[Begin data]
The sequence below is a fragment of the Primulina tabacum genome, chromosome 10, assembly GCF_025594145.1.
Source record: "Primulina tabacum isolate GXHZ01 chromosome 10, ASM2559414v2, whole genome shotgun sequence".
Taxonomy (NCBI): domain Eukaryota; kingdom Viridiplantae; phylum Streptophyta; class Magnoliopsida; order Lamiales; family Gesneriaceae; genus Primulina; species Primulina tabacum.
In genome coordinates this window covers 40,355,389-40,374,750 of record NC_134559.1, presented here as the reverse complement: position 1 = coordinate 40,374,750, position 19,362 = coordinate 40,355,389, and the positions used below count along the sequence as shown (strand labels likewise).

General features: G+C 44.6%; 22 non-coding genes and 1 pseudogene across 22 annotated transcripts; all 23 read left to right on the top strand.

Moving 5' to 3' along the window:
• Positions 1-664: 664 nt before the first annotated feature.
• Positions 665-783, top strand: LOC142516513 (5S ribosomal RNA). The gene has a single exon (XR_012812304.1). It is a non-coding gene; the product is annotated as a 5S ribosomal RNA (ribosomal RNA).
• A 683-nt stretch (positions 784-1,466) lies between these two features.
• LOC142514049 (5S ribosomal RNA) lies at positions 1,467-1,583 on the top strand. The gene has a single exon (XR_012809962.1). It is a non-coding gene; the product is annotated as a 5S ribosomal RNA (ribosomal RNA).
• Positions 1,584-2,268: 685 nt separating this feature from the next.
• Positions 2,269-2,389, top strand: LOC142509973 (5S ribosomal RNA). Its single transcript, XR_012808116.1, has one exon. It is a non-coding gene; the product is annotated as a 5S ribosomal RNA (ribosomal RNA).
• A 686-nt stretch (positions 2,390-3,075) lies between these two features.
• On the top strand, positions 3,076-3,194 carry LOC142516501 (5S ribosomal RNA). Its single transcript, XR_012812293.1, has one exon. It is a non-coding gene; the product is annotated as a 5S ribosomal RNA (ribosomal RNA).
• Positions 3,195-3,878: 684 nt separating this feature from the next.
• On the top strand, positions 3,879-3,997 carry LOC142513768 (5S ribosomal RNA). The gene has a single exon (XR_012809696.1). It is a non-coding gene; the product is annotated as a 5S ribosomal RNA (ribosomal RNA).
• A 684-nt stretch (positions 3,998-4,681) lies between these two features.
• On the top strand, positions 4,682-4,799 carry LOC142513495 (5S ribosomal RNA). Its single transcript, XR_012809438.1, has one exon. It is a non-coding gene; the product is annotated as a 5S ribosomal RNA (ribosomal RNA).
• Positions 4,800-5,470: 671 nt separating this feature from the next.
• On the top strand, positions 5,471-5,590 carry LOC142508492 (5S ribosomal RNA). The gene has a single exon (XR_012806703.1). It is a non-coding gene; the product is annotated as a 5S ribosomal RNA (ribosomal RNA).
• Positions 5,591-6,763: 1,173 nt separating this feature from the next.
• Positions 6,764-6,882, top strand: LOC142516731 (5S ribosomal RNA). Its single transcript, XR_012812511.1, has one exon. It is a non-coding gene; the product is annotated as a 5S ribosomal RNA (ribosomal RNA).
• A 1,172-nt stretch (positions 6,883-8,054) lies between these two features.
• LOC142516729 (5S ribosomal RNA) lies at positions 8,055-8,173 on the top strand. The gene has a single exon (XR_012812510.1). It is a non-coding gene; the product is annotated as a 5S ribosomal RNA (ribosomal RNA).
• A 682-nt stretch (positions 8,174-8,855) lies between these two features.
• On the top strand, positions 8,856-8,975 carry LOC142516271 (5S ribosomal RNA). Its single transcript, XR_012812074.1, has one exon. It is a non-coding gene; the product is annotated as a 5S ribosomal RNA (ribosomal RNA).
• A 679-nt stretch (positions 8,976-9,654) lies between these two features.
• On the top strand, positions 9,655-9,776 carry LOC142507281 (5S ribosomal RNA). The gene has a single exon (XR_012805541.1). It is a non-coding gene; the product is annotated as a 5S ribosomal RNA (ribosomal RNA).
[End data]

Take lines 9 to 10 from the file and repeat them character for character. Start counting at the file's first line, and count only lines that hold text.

• A 683-nt stretch (positions 784-1,466) lies between these two features.
• LOC142514049 (5S ribosomal RNA) lies at positions 1,467-1,583 on the top strand. The gene has a single exon (XR_012809962.1). It is a non-coding gene; the product is annotated as a 5S ribosomal RNA (ribosomal RNA).